Lease Rates/ Residuals Decoded

Back in the late 90’s we had some great lease rate factors.  .0275 for 36 months and .0193 for 60 months were not uncommon.  Digital was just coming out and while interest rates were not high, they were not that low either.  It was the residual positions taken by the equipment lessors that allowed these great rates.  The problem was, however, that with the new digital technology coming out, the analog market became essentially worthless.  Lessors who took a 15% residual in ’97 found those analog machines were essentially worthless on the wholesale market in 2000.

Why are residual positions so important to the leasing companies?  Consider a residual the last payment on a loan, a balloon payment of sorts.  When a lease is calculated, the lessee makes the stream of lease payments.  The residual is the anticipated value of the used asset once the sum of the lease payments is collected.  Take a car for example.  If you leased a $20K car for 36 months and that car had an $8,000 residual, the lease payments are based on capitalized cost minus the residual.  The residual of $8,000 would be based on 10,000 miles a year and what that car would go through the auction for.  If a lender needs to get a 9% interest rate on their money, the lease payment for 36 months (no money down) would be $441.60 per month.  In order to make a 9% interest rate, the lessee needs to pay 36 payments of $442 per month plus the car needs to wholesale for no less than $8000.  If it does, then the lessor earned a 9% rate on the lease.  BUT, if the lessee makes all 36 payments as agreed and the car only wholesaled for $6,000 what does that do to the lessor’s interest rate?  That takes it to 5.13%.  Most lenders have that as their cost of funds, then they need to add on for bad debt, cost to bill and collect the funds, management, admin, sales, and of course profits.

If a lessor misses on a residual position, it can be devistating for that portfolio.  The lease rates in the late 90’s were built on artificially high residual positions which with the introduction of the digital product, devistated the leasing industry.  Today’s lease rates are even lower than what we saw in the late 90’s.  However these factors are based on lower costs of funds and not higher residuals.  You can lower a lease rate factor by doing 2 things; lower your interest rate or raise your residual.  This time around its lowered rates.  What does this mean for the future of the industry?  While residual realization should be ok, lessors will make very little in terms of their spread.  They will be counting on fee income for their profits.  Fee income includes late fees, property tax fees, insurance, renewals, and early termination fees.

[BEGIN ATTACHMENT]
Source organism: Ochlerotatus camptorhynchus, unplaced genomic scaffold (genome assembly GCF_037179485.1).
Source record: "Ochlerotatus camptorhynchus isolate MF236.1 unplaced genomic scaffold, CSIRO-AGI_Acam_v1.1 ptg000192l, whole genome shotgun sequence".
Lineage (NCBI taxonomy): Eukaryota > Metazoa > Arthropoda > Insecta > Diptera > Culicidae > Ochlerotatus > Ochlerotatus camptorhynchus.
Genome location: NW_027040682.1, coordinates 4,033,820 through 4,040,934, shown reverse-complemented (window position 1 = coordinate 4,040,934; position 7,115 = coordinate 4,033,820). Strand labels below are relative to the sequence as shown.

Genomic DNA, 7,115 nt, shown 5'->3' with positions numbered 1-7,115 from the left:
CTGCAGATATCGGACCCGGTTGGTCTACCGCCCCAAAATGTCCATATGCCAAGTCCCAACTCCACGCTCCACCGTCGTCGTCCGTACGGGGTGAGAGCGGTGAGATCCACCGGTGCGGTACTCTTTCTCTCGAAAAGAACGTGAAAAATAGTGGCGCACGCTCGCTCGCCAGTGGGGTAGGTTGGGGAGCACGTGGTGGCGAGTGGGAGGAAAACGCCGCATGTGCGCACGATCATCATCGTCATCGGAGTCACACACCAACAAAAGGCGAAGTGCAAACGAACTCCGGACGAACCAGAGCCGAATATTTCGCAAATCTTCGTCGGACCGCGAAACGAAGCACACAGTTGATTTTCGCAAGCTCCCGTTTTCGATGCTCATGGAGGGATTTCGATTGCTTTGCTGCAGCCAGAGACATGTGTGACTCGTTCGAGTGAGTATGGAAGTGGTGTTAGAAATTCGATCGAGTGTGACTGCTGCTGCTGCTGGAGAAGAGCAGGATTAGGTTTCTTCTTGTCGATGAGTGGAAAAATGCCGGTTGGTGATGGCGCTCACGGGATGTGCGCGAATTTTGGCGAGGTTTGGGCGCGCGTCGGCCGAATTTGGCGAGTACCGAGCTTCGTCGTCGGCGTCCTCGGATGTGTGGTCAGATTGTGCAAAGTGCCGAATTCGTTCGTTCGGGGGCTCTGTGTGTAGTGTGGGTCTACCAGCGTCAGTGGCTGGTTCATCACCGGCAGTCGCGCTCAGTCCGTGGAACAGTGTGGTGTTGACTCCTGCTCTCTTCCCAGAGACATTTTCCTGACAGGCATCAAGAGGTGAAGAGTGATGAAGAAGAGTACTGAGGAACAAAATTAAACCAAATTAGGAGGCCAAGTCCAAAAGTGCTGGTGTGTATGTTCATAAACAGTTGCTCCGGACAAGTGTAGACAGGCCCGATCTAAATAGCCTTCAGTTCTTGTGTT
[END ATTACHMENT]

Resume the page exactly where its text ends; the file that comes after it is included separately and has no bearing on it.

Offsite (  has a national network of secure warehouses to store competitive leased copiers that cannot be returned to the leasing company early.  Offsite can pick up your customer’s copier, store it, remind the customer to send in their Letter of Intent, and manage the return shipping all for one low price.  We have an easy to use price sheet so our referring dealers can easily build the cost into their customer’s buyout check.  Offsite uses a state of the art internet based project management system to track all files and can even grant view access to our referring dealers and their customers.  Offsite has excellent lease return shipping pricing and we can also move equipment for customers without requiring advance payment or a credit application.  Visit our website today at .  At Offsite, we know logistics and we know copier leasing, our services are second to none.

Welcome to the new world of office equipment leasing.

One comment

  1. Makes sense. One then could argue, it is because of residual positions that equipment leasing companies are the way they are today. If we just sold dollar out, we would not have the leasing companies controlling our upgrades like they do today.

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